Shin Megami Tensei Year continues, but before we get to the rant proper, Imma just plug this Kickstarter project right here: Cosmic Star Heroine. All told, it looks like it'll be a rather creative and fun RPG, so take a look and consider backing it.
And now, back to your regularly scheduled rant.
Honestly, there’s a lot about Shin Megami Tensei: Devil Survivor 2 that doesn’t impress me. I mean, it’s an alright RPG, but come on! “Alright” may be acceptable for a game in some other series, like Final Fantasy, “alright” may even be a tremendous achievement for a few series, like Dragon Quest, but “alright” is just not worthy of the prestigious name of Shin Megami Tensei! What’s the deal, Atlus?
But anyway, there still aren’t that many things about the game that merit outright criticism. Nonetheless, there ARE some, and I AM running an overly critical RPG blog here, so...let’s talk Yamato!
I gotta say off the bat that I don’t much like Yamato. He wants to reshape the present world into a meritocracy, an unequal world where the strong rule absolutely over the weak. Although it’s not precisely like the brutal might-makes-right world that Chiaki wishes to create in SMT3--Yamato’s intention is to maintain a clear and strong society, and the “strong” refers more to individuals who are more skilled, who perform more essential functions than others. A brilliant scientist would, I believe, be a very powerful person in Yamato’s merit-based society, regardless of their physical strength. Though I find this vision of a new world order to be leagues better than Chiaki’s nasty, brutish, and short ideal, it’s still one that I’m philosophically opposed to, and since Yamato stakes so much of his own character depth upon this idea, I can’t help but dislike him as much as I do his meritocracy.
Nonetheless, I’m fairly convinced that his vision’s got some flaws in it beyond what my bias can concoct on its own. The game offers a half-hearted argument against Yamato’s meritocracy on grounds of human equality and how we should all get along and so on, but beyond theoretical social arguments, Yamato’s vision is seriously flawed, for a couple reasons.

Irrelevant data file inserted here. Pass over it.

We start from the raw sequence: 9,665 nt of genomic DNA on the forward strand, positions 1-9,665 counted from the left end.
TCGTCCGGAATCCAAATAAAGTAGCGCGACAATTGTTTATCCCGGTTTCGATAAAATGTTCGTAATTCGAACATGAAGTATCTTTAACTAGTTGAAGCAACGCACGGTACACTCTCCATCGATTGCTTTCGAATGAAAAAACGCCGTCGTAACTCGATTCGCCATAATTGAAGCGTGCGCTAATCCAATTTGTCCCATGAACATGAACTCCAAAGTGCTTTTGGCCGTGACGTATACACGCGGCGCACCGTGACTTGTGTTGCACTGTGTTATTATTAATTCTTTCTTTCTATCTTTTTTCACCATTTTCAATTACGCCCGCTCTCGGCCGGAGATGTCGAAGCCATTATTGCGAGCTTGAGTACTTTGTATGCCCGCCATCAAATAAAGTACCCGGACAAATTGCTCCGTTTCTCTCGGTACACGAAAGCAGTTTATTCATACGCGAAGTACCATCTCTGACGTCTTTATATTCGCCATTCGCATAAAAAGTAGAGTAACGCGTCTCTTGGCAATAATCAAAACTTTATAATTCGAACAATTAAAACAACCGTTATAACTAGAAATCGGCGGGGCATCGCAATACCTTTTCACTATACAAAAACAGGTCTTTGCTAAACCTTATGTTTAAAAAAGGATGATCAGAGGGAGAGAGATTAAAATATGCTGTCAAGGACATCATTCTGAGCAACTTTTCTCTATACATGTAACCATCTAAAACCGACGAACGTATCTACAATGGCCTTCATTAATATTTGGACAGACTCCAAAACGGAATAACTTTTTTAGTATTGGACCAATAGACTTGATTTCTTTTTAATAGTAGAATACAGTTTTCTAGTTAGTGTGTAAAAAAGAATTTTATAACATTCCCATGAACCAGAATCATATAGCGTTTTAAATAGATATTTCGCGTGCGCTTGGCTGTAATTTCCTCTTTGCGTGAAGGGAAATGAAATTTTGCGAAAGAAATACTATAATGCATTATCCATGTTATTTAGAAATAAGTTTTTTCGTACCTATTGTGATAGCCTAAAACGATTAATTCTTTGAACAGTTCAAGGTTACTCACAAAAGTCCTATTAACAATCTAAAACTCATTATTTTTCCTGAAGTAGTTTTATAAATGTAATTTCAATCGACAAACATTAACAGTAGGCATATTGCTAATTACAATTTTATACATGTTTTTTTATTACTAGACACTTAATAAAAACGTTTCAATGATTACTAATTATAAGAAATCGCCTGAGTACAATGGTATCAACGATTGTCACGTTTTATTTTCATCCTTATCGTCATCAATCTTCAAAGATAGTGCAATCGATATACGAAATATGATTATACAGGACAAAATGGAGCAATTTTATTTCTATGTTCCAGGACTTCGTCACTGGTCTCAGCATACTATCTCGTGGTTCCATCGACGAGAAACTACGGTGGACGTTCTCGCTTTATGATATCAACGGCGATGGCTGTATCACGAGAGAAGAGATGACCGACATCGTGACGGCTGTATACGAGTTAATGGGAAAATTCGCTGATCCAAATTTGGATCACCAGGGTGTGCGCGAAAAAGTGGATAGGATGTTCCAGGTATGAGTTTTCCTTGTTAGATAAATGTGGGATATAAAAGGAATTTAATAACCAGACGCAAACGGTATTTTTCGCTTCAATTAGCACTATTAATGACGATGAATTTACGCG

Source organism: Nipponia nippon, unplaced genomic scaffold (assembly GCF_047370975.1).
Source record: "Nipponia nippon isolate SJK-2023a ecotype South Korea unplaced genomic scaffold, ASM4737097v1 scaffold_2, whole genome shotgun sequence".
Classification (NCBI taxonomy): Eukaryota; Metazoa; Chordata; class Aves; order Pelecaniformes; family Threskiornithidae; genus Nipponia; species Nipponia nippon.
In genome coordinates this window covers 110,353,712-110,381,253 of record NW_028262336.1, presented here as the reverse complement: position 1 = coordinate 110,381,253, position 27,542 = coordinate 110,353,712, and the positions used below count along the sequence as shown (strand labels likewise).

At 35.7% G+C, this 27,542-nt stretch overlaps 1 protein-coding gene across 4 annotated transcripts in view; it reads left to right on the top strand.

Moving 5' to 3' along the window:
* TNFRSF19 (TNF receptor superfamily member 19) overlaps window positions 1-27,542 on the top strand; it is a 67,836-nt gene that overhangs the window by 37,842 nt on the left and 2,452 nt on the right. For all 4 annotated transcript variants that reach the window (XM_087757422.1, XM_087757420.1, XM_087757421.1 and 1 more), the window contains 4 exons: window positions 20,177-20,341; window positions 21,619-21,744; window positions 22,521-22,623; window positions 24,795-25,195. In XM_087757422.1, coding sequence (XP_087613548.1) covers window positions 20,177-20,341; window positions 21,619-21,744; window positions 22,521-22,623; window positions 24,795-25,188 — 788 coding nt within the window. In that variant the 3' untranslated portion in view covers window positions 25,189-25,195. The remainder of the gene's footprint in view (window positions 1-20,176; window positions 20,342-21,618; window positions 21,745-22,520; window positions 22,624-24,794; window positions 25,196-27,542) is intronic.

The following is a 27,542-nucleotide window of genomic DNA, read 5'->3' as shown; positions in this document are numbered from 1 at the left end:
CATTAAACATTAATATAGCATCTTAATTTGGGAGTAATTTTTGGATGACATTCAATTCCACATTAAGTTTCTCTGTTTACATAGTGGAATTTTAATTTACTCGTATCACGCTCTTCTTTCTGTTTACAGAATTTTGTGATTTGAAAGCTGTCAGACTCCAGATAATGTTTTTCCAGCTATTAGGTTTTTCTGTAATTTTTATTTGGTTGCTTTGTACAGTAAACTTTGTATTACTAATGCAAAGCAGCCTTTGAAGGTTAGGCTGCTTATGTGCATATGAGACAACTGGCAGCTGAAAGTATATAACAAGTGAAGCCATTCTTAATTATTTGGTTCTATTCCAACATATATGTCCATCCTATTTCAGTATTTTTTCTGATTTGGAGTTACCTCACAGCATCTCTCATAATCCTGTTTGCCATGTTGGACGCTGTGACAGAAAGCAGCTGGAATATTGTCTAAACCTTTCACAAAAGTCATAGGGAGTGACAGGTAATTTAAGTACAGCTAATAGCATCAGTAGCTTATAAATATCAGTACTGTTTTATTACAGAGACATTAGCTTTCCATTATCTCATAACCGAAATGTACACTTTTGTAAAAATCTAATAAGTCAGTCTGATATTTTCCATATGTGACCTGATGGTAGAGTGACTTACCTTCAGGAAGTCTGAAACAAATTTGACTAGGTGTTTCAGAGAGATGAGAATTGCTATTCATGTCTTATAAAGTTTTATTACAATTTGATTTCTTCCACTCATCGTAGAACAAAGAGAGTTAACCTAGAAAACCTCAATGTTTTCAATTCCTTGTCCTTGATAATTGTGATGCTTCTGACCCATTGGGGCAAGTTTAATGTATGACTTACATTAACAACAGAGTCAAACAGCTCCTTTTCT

The first reason comes from a scene you can witness during the game’s course that’s meant to develop Yamato’s character. It’s actually rather reminiscent of some of the character development of Mitsuru from SMT Persona 3. Yamato and the Protagonist, whose semi-canon name is, I think, Hibiki, happen across some takoyaki, which he views as beneath him, since it is commoner food (good thing he explained, because I sure as hell wouldn’t have known myself). He does try it, however, and immediately finds that it is delicious.
Sadly, that’s more or less all the scene amounts to in the game, save some possible mention later on of his new fondness for takoyaki. I think it was only intended for the humor value. But take a look at this scene more deeply: we have an instance here where Yamato has a predetermined notion that something having to do with the common people, those who he considers beneath him, is bad. But when he actually gives it a chance--the very instant he does!--he finds that his belief was completely wrong, and that there is pleasing merit in this food, this product of the commoners, this representation of the weak! Although surely in a small way, this scene is a very effective metaphor for his views upon the supposedly lower people of the world and as a metaphor shows just how fragile and inaccurate his view, a view based on little to no actual, personal experience, can be! Honestly, it’s fucking tragic that this scene is never built off of later in this direction, because it would have turned this occasion into a strong and worthwhile argument and point of character development. As it is, its lack of impact on the plot and cast simply makes it a lesser shadow of a previous game’s better character and better scene. But the point is still completely reasonable to be inferred--Yamato’s views are flawed by inexperience and his own admission that the weak can provide a product, a service, that he desires.